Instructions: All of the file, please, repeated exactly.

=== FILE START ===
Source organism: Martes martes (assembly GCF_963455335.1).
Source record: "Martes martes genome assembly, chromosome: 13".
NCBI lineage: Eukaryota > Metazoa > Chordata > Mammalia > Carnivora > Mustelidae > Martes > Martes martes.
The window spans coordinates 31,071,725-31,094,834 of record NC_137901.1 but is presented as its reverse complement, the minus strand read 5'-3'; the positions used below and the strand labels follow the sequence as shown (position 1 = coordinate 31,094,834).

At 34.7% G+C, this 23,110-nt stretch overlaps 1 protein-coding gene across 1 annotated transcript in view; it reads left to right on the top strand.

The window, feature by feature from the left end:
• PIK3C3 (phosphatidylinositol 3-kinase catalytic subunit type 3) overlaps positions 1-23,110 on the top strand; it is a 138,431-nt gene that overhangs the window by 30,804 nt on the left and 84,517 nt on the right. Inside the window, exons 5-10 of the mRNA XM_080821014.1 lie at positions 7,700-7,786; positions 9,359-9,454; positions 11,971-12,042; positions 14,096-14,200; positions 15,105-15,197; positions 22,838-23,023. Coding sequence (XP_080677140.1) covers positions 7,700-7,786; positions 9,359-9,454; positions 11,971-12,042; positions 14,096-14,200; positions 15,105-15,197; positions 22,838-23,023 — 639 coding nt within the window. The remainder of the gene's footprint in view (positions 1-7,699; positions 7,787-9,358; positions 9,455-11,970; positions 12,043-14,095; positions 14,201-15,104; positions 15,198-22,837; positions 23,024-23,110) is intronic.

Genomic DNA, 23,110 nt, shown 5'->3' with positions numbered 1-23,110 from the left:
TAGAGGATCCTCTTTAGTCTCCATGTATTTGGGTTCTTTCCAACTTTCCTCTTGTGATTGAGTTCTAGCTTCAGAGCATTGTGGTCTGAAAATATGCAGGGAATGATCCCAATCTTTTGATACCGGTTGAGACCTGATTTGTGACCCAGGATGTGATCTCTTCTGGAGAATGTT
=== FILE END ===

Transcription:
Source organism: Martes martes (assembly GCF_963455335.1).
Source record: "Martes martes genome assembly, chromosome: 13".
NCBI lineage: Eukaryota > Metazoa > Chordata > Mammalia > Carnivora > Mustelidae > Martes > Martes martes.
The window spans coordinates 31,071,725-31,094,834 of record NC_137901.1 but is presented as its reverse complement, the minus strand read 5'-3'; the positions used below and the strand labels follow the sequence as shown (position 1 = coordinate 31,094,834).

At 34.7% G+C, this 23,110-nt stretch overlaps 1 protein-coding gene across 1 annotated transcript in view; it reads left to right on the top strand.

The window, feature by feature from the left end:
• PIK3C3 (phosphatidylinositol 3-kinase catalytic subunit type 3) overlaps positions 1-23,110 on the top strand; it is a 138,431-nt gene that overhangs the window by 30,804 nt on the left and 84,517 nt on the right. Inside the window, exons 5-10 of the mRNA XM_080821014.1 lie at positions 7,700-7,786; positions 9,359-9,454; positions 11,971-12,042; positions 14,096-14,200; positions 15,105-15,197; positions 22,838-23,023. Coding sequence (XP_080677140.1) covers positions 7,700-7,786; positions 9,359-9,454; positions 11,971-12,042; positions 14,096-14,200; positions 15,105-15,197; positions 22,838-23,023 — 639 coding nt within the window. The remainder of the gene's footprint in view (positions 1-7,699; positions 7,787-9,358; positions 9,455-11,970; positions 12,043-14,095; positions 14,201-15,104; positions 15,198-22,837; positions 23,024-23,110) is intronic.

Genomic DNA, 23,110 nt, shown 5'->3' with positions numbered 1-23,110 from the left:
TAGAGGATCCTCTTTAGTCTCCATGTATTTGGGTTCTTTCCAACTTTCCTCTTGTGATTGAGTTCTAGCTTCAGAGCATTGTGGTCTGAAAATATGCAGGGAATGATCCCAATCTTTTGATACCGGTTGAGACCTGATTTGTGACCCAGGATGTGATCTCTTCTGGAGAATGTT